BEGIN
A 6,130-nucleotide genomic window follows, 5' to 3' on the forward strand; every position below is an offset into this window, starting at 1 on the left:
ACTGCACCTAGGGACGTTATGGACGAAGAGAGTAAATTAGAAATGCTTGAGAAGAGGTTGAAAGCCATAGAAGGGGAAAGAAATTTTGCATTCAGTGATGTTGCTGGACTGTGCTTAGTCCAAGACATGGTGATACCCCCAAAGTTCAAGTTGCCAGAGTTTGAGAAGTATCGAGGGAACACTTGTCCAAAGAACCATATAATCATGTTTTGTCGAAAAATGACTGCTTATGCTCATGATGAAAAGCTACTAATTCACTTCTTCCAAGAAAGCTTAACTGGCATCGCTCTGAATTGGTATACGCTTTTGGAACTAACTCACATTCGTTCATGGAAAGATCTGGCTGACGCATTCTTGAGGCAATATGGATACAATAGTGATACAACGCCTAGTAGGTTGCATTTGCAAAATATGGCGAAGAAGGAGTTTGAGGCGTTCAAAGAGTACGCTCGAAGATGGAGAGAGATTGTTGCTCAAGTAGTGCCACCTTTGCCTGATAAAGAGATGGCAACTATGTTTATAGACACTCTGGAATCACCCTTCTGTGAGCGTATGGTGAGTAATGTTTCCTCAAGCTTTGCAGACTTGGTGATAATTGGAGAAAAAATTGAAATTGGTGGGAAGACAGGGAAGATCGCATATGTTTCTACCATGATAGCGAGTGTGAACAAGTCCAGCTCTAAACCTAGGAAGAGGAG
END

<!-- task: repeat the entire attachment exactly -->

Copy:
A 6,130-nucleotide genomic window follows, 5' to 3' on the forward strand; every position below is an offset into this window, starting at 1 on the left:
ACTGCACCTAGGGACGTTATGGACGAAGAGAGTAAATTAGAAATGCTTGAGAAGAGGTTGAAAGCCATAGAAGGGGAAAGAAATTTTGCATTCAGTGATGTTGCTGGACTGTGCTTAGTCCAAGACATGGTGATACCCCCAAAGTTCAAGTTGCCAGAGTTTGAGAAGTATCGAGGGAACACTTGTCCAAAGAACCATATAATCATGTTTTGTCGAAAAATGACTGCTTATGCTCATGATGAAAAGCTACTAATTCACTTCTTCCAAGAAAGCTTAACTGGCATCGCTCTGAATTGGTATACGCTTTTGGAACTAACTCACATTCGTTCATGGAAAGATCTGGCTGACGCATTCTTGAGGCAATATGGATACAATAGTGATACAACGCCTAGTAGGTTGCATTTGCAAAATATGGCGAAGAAGGAGTTTGAGGCGTTCAAAGAGTACGCTCGAAGATGGAGAGAGATTGTTGCTCAAGTAGTGCCACCTTTGCCTGATAAAGAGATGGCAACTATGTTTATAGACACTCTGGAATCACCCTTCTGTGAGCGTATGGTGAGTAATGTTTCCTCAAGCTTTGCAGACTTGGTGATAATTGGAGAAAAAATTGAAATTGGTGGGAAGACAGGGAAGATCGCATATGTTTCTACCATGATAGCGAGTGTGAACAAGTCCAGCTCTAAACCTAGGAAGAGGAG